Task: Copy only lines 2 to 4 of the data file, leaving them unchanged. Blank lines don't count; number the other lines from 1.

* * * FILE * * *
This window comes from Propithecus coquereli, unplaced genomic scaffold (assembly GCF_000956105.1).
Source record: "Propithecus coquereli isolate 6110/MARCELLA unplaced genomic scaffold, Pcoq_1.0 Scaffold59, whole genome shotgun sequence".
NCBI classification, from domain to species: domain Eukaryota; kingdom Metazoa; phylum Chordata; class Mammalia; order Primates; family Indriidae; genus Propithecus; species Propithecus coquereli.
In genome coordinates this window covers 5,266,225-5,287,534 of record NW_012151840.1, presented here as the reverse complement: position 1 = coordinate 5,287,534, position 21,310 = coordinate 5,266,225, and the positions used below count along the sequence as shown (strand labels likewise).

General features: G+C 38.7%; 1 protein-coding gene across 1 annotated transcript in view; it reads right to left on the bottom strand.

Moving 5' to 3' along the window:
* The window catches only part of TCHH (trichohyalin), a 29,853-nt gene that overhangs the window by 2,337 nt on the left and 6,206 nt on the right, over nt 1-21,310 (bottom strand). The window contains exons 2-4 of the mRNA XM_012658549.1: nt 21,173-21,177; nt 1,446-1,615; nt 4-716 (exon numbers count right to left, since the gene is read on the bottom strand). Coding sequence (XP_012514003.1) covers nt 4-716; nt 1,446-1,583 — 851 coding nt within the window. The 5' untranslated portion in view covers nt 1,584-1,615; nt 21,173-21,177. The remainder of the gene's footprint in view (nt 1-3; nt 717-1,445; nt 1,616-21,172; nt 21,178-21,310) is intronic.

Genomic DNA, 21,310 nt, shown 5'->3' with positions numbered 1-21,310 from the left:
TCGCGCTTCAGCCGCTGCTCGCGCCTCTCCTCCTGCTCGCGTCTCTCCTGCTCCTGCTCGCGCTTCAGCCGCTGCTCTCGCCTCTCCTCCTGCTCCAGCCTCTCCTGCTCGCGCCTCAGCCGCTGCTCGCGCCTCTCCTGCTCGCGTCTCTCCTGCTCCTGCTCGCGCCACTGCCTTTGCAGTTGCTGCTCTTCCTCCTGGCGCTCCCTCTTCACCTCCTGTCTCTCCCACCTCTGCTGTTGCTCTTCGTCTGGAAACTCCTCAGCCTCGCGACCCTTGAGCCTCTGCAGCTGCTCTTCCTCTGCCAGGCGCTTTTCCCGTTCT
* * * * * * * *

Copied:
Source record: "Propithecus coquereli isolate 6110/MARCELLA unplaced genomic scaffold, Pcoq_1.0 Scaffold59, whole genome shotgun sequence".
NCBI classification, from domain to species: domain Eukaryota; kingdom Metazoa; phylum Chordata; class Mammalia; order Primates; family Indriidae; genus Propithecus; species Propithecus coquereli.
In genome coordinates this window covers 5,266,225-5,287,534 of record NW_012151840.1, presented here as the reverse complement: position 1 = coordinate 5,287,534, position 21,310 = coordinate 5,266,225, and the positions used below count along the sequence as shown (strand labels likewise).